We explore the potential of innovative classroom assessment methods, as well as the impact of major exam reforms

Education Datalab’s view on primary assessment

We recently submitted evidence to the Education Select Committee, as part of their inquiry into primary assessment. What follows is the text of our submission. A PDF copy of the submission can be found here. The role of statutory assessment in primary schools Assessment plays numerous roles in primary education. Statutory assessment should, as a minimum, ensure [...]

By | December 13th, 2016|Exams and assessment|

Primary assessment inquiry – Education Datalab submission

Education Datalab recently contributed evidence to the Education Select Committee's inquiry into primary assessment. Among the points made by Datalab are that: using assessment for curriculum compliance must be done with care; we need a reliable age five baseline assessment; teacher assessment should not be used in statutory assessment; a simpler floor standard would be fairer and [...]

By | December 13th, 2016|Exams and assessment, Reports|

Qualification neutral Progress 8

One criticism of the current Progress 8 measure is that the points awarded to some qualifications are more (or less) favourable than to others. There is a risk that any inequality in the way different qualifications are valued incentivises schools to pursue those treated more favourably at the expense of working to improve grades awarded [...]

By | December 7th, 2016|Exams and assessment, School accountability|

The 10 key findings from PISA 2015

Today, the Organisation for Economic Co-Operation and Development releases results from the 2015 round of the Programme for International Student Assessment (PISA). Despite the ‘country rankings’ taking the headlines, there are many other - and often more interesting - findings once you scratch below the surface. In this blogpost, I provide a crash-course in 10 [...]

By | December 6th, 2016|Exams and assessment|

Predicting GCSE results (Liverpool 9 – Sunderland 1)

Jurgen Klopp, the manager of Liverpool FC, has been in the game of football long enough to know that making predictions about winning the Premier League is unhelpful. In an interview with Goal, his thoughts were measured as usual: “The main thing is that we actually think about ourselves: ‘Yeah, we are quite a good [...]

By | November 23rd, 2016|Exams and assessment, School improvement|

Apples to apples: are grammar schools really as effective as they seem?

This post was updated at 8.30 AM on 22 November. An earlier draft of the piece had originally been posted in error. What is the reasoning behind the government’s proposal for more selective schools: greater choice or better schools? Numerous studies have demonstrated that both have flawed foundations, including from the Education Policy Institute [PDF] and ourselves [PDF], [...]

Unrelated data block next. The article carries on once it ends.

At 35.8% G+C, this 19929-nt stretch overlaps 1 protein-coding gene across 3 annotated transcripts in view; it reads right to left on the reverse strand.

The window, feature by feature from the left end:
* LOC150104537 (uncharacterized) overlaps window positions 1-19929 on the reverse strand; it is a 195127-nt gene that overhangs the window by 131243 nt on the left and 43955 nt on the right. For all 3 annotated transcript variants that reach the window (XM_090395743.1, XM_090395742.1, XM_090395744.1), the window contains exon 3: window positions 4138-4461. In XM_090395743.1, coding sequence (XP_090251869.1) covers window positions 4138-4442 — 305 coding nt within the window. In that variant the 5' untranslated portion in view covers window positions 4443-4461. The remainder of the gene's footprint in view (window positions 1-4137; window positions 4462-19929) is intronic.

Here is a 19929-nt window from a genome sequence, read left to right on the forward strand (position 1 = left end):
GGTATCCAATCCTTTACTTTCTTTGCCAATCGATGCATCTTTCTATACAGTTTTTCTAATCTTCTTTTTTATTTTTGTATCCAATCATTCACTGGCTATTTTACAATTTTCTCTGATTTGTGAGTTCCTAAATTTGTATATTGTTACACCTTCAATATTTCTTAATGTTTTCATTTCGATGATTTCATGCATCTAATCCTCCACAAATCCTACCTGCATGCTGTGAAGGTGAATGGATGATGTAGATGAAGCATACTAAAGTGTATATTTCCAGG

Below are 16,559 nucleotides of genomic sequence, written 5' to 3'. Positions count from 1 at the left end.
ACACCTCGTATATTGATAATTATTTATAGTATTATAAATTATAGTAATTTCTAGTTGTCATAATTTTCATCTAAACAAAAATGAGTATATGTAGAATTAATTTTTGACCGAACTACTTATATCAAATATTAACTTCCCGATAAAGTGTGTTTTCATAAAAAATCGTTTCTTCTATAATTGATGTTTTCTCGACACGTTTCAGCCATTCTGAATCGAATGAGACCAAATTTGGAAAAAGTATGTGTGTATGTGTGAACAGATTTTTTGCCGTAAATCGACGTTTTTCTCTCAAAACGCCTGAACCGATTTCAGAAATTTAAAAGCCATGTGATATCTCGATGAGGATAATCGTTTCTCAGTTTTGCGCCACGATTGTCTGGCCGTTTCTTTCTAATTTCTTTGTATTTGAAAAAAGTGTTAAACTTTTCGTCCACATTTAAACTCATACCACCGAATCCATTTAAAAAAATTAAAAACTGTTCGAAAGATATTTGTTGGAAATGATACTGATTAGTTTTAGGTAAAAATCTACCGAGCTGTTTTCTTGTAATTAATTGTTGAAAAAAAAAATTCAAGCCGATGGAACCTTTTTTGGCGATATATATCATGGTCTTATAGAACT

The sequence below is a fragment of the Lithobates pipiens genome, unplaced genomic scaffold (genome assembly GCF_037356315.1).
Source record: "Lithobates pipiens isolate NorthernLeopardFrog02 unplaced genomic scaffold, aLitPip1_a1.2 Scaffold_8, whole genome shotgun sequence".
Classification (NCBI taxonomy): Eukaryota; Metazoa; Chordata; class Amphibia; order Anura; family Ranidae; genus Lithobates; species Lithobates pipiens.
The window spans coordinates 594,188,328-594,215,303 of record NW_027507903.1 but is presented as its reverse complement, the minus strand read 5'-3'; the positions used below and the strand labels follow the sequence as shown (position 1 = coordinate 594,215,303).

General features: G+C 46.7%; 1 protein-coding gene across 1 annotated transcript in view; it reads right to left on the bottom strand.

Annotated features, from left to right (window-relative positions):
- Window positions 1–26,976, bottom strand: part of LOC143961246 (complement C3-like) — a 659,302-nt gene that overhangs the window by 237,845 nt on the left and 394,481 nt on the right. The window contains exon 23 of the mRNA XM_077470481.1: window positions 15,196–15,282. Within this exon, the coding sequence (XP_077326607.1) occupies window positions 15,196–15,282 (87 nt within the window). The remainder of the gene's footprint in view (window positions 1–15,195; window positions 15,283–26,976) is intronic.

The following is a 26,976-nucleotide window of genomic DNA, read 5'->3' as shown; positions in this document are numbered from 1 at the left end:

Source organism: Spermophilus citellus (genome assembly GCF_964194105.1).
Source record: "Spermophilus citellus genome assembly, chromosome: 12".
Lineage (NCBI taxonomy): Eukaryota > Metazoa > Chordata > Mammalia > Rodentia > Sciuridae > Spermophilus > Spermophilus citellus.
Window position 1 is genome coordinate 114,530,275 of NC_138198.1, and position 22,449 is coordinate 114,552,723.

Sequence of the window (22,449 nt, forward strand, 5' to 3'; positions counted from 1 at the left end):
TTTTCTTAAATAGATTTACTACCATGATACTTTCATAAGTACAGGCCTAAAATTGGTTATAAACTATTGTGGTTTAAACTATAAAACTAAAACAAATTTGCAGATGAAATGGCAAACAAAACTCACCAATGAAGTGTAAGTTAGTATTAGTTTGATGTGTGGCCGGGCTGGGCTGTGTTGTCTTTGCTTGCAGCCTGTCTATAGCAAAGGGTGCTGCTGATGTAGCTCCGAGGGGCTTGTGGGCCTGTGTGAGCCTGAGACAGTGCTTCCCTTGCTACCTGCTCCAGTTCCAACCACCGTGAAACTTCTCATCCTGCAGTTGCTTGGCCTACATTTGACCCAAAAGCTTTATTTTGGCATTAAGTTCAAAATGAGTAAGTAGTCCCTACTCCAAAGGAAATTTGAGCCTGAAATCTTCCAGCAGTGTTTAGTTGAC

The impact of ECDL on Progress 8 scores

We have written previously about how the points awarded to the European Computer Driving Licence in school performance tables appeared to be out-of-kilter with other qualifications, given the grades achieved by ECDL entrants in GCSEs they took. And Data Educator has subsequently written more on the topic. (To give it its full title, we’re talking about [...]

By | November 14th, 2016|Exams and assessment, School accountability|

Should KS2 floor standards be based on an overall value added score?

From this year, the secondary school accountability framework will be predominately based around a single value added measure, Progress 8, although a small number of headline attainment indicators will be published alongside it. However, there is no single equivalent measure for primary schools. Three value added (VA) measures have been calculated in reading, writing and maths. [...]

By | October 26th, 2016|Exams and assessment, School accountability|

Will more training in moderation of teacher assessment help?

Will more training in moderation for Key Stage 2 writing, announced by Justine Greening yesterday, help reduce the inequities that were highlighted in a recent blogpost on Key Stage 2 writing? Sadly, the evidence suggests otherwise. If you look through the literature on examination standards over the last 20 years, you will find references through [...]

By | October 20th, 2016|Exams and assessment|